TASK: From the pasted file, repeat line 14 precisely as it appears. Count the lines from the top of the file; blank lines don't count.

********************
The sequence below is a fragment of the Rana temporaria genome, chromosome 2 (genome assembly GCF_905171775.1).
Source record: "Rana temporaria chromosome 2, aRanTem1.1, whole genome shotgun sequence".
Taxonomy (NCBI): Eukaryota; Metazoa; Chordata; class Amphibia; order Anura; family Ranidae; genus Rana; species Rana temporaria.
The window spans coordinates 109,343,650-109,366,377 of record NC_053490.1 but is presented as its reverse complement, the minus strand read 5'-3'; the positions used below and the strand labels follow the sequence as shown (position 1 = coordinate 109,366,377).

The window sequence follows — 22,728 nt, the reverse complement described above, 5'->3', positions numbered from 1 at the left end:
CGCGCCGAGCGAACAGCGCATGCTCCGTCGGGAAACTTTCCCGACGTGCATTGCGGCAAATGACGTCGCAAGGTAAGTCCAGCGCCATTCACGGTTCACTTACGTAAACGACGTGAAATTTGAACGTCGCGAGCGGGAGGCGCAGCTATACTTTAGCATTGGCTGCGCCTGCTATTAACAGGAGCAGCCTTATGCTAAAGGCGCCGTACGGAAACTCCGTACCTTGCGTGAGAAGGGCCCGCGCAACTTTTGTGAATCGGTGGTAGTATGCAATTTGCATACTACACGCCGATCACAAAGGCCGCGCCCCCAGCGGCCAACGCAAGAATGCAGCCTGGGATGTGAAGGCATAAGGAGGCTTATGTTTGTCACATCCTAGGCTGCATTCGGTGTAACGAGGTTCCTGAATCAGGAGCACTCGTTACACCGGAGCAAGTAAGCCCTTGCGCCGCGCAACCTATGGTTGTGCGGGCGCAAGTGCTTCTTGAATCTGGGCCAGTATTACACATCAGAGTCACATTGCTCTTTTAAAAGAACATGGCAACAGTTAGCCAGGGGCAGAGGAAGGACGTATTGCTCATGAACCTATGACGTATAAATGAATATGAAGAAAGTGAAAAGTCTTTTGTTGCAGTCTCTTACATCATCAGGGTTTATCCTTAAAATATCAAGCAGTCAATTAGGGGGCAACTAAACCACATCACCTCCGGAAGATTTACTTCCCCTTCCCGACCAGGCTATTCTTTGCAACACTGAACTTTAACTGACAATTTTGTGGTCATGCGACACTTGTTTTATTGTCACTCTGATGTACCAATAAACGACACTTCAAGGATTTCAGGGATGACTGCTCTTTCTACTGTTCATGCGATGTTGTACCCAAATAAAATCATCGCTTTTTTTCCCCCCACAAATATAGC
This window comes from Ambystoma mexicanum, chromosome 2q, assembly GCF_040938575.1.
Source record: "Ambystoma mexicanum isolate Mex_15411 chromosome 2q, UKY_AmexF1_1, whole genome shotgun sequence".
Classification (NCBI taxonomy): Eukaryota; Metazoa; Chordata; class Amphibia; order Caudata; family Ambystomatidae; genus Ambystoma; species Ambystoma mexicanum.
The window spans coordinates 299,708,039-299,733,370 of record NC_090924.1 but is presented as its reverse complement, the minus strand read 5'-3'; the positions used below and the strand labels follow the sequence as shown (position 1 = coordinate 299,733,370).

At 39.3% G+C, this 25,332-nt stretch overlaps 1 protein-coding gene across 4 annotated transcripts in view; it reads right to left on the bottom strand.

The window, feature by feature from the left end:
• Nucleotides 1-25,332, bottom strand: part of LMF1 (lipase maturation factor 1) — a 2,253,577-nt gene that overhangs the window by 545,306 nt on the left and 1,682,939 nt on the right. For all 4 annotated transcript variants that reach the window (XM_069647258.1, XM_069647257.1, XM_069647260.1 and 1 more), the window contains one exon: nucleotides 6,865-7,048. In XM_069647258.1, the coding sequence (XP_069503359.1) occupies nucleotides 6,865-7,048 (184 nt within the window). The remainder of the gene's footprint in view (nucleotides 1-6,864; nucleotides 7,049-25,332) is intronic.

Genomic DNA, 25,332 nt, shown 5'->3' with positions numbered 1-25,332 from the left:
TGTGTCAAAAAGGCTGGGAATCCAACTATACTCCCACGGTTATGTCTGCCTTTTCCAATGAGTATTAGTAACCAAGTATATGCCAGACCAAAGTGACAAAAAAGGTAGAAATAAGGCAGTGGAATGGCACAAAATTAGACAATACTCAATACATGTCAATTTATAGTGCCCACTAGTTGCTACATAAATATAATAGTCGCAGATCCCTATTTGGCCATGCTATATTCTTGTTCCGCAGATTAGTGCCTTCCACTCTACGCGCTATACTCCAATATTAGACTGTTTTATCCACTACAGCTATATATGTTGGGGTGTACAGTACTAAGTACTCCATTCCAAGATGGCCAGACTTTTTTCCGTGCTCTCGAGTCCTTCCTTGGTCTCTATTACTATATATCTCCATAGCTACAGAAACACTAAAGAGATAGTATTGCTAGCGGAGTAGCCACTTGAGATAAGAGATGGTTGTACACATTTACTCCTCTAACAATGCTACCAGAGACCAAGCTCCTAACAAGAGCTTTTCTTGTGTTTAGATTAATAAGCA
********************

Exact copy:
Genomic DNA, 25,332 nt, shown 5'->3' with positions numbered 1-25,332 from the left: